A small percentage of people once believed to have Marfan syndrome really had the related but different disorder known as Loeys-Dietz syndrome. While Loeys-Dietz syndrome and Marfan syndrome have many characteristics, the former is characterised by more severe blood vessel disease and does not cause the same ocular issues.

Treatment for Marfan syndrome 

The various Marfan syndrome consequences must be addressed separately because symptoms change from person to person. Once the condition has been identified, a medical professional will closely monitor the body systems that are susceptible to developing diseases.


Beta-blockers (propranolol and atenolol) are prescribed to Marfan syndrome patients to slow the heart rate and the force of contractions. This reduces the strain on the heart and lowers the risk of widening and rupturing of the aorta.

To reduce the rate of aortic root enlargement, angiotensin II receptor blockers, such as losartan, may be administered along with beta-blockers.

Regular echocardiograms are used to check on the aorta and heart valves. Surgery can be used to replace a damaged portion to alleviate valve issues and aortic root widening. The surgeries usually have positive outcomes and save lives.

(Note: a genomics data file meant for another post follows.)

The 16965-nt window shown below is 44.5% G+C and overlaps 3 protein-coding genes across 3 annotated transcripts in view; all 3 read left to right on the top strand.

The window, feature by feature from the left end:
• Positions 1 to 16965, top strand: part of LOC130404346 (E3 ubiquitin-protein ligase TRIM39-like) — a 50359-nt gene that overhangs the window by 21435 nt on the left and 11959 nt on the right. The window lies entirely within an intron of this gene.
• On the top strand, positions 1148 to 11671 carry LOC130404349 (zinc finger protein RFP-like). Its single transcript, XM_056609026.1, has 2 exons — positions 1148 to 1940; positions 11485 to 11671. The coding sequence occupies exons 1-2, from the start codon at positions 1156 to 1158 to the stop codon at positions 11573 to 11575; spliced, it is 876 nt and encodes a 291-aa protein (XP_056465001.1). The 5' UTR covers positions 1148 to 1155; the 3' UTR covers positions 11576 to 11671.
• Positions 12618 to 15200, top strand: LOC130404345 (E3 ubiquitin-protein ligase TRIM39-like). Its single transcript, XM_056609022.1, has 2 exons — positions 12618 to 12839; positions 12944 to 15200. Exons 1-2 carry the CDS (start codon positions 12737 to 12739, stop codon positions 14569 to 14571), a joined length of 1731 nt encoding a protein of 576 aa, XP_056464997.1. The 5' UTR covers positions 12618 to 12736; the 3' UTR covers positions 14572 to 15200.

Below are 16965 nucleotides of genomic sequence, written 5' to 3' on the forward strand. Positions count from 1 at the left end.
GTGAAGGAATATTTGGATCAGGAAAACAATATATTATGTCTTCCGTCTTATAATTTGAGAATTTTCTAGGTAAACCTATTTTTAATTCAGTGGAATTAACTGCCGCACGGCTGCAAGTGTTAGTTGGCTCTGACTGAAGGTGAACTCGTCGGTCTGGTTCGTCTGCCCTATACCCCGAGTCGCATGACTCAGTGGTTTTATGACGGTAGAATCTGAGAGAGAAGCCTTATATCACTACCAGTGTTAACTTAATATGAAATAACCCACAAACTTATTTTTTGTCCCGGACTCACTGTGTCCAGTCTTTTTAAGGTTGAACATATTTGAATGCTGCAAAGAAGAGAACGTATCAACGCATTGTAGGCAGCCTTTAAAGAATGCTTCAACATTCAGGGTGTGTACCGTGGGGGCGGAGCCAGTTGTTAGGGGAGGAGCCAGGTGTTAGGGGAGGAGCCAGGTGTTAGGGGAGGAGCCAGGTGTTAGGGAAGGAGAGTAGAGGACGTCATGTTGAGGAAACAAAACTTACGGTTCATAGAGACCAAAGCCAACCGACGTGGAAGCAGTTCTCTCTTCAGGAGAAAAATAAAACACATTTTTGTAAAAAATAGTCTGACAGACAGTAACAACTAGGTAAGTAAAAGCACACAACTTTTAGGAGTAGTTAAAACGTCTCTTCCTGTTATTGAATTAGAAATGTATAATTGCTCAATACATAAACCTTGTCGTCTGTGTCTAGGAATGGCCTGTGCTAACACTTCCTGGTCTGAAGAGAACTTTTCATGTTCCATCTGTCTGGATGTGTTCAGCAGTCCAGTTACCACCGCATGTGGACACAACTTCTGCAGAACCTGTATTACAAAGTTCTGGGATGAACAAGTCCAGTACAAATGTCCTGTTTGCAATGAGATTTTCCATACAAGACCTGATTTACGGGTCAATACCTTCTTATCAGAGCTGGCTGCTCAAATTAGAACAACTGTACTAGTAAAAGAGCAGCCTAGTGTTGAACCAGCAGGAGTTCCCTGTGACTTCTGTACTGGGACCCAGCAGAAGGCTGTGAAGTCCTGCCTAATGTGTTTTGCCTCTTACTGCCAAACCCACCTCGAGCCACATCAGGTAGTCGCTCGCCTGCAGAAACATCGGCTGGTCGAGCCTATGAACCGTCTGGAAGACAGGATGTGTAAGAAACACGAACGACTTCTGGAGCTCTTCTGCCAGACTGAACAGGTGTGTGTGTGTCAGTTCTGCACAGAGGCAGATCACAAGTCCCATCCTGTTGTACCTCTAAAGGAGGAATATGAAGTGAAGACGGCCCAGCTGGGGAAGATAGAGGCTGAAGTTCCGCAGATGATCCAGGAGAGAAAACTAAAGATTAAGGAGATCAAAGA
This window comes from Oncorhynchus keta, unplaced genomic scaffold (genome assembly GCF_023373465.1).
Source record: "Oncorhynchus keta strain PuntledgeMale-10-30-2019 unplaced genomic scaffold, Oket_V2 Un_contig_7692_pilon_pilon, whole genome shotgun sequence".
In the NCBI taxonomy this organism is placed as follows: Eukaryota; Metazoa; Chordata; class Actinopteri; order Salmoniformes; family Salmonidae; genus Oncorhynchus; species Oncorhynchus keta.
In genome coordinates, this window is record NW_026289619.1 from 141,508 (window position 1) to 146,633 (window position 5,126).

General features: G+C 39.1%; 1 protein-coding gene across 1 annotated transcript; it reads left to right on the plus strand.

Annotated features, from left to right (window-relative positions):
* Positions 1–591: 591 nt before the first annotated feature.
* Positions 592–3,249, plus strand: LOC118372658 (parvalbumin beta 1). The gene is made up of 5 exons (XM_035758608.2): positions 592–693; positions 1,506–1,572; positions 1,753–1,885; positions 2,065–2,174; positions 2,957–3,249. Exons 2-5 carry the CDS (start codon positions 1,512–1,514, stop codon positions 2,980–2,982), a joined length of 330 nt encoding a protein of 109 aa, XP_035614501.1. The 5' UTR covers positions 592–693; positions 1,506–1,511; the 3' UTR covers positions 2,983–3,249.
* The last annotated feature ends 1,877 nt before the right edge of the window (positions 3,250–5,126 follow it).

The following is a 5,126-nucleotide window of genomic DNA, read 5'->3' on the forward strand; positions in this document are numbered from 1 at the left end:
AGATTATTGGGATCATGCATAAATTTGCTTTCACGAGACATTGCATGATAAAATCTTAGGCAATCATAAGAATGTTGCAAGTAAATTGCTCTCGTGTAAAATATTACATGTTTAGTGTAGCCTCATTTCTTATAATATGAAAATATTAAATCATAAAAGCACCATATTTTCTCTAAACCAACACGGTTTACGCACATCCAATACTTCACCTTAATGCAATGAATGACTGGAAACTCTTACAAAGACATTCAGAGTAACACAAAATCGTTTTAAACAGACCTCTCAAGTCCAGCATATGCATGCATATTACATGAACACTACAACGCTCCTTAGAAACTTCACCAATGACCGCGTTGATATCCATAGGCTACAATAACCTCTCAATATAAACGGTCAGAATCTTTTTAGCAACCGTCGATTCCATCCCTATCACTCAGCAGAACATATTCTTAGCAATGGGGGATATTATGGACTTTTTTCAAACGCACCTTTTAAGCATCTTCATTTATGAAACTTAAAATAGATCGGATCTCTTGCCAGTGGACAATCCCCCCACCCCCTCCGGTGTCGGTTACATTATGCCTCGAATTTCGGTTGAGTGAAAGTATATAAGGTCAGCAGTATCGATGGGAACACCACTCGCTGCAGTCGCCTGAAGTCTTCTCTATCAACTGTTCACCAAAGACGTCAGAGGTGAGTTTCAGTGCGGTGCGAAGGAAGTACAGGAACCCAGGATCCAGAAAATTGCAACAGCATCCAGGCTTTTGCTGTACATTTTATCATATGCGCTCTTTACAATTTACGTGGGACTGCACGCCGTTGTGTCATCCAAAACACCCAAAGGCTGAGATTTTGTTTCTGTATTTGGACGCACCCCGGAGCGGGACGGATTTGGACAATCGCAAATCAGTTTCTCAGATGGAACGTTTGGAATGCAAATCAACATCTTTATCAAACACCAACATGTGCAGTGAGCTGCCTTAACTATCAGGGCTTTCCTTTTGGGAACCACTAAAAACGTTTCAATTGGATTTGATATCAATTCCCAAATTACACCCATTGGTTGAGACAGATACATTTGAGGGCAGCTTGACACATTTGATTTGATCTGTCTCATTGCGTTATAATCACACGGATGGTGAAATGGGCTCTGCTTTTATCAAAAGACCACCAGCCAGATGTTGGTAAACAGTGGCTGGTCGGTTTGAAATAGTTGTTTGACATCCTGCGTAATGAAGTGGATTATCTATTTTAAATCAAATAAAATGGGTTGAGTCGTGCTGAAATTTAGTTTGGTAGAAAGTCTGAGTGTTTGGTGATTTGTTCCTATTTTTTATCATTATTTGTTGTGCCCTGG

Pregnant women with Marfan syndrome need to be regularly monitored due to the significant load pregnancy places on the heart.


Antibiotics are recommended when a person has a malfunctioning heart valve or replacement heart valve to prevent infection.

Non-strengthening exercises like jogging, cycling, or walking are recommended, which can be done at a patient’s own pace. High-intensity exercises and sports are not advisable.

To lower blood pressure and prevent the connective tissue of the cardiovascular system from being stretched, it is recommended to avoid drugs like decongestants and foods containing caffeine.

It’s crucial to keep in mind that prompt diagnosis and care can avert much more severe problems. 

Braces, Physical therapy 

Physical therapy and braces are used to correct spinal flexion. Surgery is advised for more severe scoliosis to stop advancement and may likely restore the spine to its proper shape.